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  • Author: Daniel Serwer
  • Publication Date: 09-2007
  • Content Type: Policy Brief
  • Institution: United States Institute of Peace
  • Abstract: War in Iraq has lasted more than four years. It has required far greater resources than anticipated. The longer-term goals are still far from realization. The price the United States and Iraq are paying in blood and treasure continues to mount. The time has come to chart a clearer path forward, taking into account the regional and global contexts. Americans want an approach that protects U.S. vital interests and can therefore be supported across a wide range of the political spectrum. As Washington prepares for a critical debate in Congress this fall on what should be done in Iraq, the United States Institute of Peace convened over the summer a group of experts with many different political affiliations to consider next steps over a three-year time horizon. This USIPeace Briefing, prepared by Daniel Serwer, USIP vice president for peace and stability operations, describes their main conclusions. Areas of serious disagreement are noted. Those participants in the discussions wishing to be identified are listed at the end. This USIPeace Briefing does not represent the views of the United States Institute of Peace, which does not take positions on policy issues.
  • Topic: Democratization, Political Economy
  • Political Geography: United States, Iraq, Middle East
  • Author: Patricia Karam, A. Heather Coyne
  • Publication Date: 07-2006
  • Content Type: Policy Brief
  • Institution: United States Institute of Peace
  • Abstract: The U.S. Institute of Peace was the venue for a roundtable session in mid-July to discuss the prospects for mediation of the current crisis in Lebanon. The discussants included former White House and State Department officials, as well as regional experts with experience in mediating previous conflicts between Israel and Lebanon. This USIPeace Briefing highlights the central points made during that discussion and does not represent the views of the Institute, which does not advocate specific policies.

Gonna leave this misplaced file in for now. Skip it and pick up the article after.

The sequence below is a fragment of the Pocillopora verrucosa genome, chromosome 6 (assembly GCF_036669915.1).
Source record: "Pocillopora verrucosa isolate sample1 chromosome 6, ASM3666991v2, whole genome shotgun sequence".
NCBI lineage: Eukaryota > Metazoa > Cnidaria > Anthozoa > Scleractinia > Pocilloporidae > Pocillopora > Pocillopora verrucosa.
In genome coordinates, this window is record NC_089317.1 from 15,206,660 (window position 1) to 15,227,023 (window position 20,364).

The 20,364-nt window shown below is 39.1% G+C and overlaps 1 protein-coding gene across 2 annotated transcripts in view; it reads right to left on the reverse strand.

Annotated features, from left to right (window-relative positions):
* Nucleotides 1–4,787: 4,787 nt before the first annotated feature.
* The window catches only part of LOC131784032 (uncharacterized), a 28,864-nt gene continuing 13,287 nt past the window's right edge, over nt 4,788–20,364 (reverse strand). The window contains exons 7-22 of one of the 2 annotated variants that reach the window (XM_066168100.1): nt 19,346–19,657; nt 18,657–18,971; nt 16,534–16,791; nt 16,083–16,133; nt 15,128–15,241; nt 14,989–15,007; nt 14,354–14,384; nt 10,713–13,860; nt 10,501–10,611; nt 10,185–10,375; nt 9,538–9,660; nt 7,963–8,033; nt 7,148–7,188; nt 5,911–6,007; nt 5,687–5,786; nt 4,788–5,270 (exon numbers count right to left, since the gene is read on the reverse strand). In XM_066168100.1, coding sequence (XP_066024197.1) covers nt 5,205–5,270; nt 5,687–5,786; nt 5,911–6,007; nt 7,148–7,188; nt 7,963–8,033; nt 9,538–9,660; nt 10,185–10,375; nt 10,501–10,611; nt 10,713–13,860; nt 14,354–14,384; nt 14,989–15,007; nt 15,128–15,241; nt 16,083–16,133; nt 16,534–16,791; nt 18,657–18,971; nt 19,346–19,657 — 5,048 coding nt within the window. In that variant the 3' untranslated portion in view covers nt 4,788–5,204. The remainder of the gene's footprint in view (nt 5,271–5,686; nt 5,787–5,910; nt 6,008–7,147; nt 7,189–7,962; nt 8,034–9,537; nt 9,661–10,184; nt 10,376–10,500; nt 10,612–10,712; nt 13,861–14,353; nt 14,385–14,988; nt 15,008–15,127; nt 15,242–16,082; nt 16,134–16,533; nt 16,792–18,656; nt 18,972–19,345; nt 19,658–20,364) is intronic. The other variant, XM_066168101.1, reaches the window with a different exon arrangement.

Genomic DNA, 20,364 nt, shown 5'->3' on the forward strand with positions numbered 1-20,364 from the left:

• Topic: Conflict Resolution, International Relations, Development
  • Political Geography: United States, Middle East, Lebanon
  • Author: Robert Perito
  • Publication Date: 06-2006
  • Content Type: Policy Brief
  • Institution: United States Institute of Peace
  • Abstract: Public opinion surveys show that Iraqis feel the greatest security threat they face is not the insurgency or sectarian conflict but pervasive criminal violence. For a people accustomed to a stifling regime security presence under Saddam Hussein—and the correspondingly safe streets—the post-intervention upsurge in murder, home invasion robbery, kidnapping, carjacking, and rape is fundamentally disturbing.
  • Topic: Security, Civil Society, Crime
  • Political Geography: Iraq, Middle East
  • Author: Yll Bajraktari
  • Publication Date: 05-2006
  • Content Type: Policy Brief
  • Institution: United States Institute of Peace
  • Abstract: A UN/World Bank survey conducted after the fall of the Saddam Hussein regime revealed that even though women represented about 55 percent of Iraq's population, they made up only 23 percent of the workforce. Although the international community and Iraqis have since devoted considerable attention to boosting the status of women in Iraq, most of these efforts have focused on the social and political empowerment of women. Full democratic consolidation in Iraq can only be achieved by guaranteeing, in addition, a leading economic role for women in Iraq.
  • Topic: Development, Economics, Gender Issues
  • Political Geography: Iraq, Middle East
  • Author: Abdeslam Maghraoui
  • Publication Date: 05-2006
  • Content Type: Policy Brief
  • Institution: United States Institute of Peace
  • Abstract: Throughout the Muslim world, Islamist parties have emerged as major power brokers when allowed to compete in free elections. Yet their positions on many crucial governance issues remain unknown or ambiguous. Most debates on the potential to moderate and integrate Islamists in the democratic process have focused on Islam's compatibility with democracy or on debates over Islamists' normative commitment to democracy separately from the mechanics of achieving political power.
  • Topic: Democratization, Development, Government, Religion
  • Political Geography: Middle East
  • Author: Hind Haider
  • Publication Date: 04-2006
  • Content Type: Policy Brief
  • Institution: United States Institute of Peace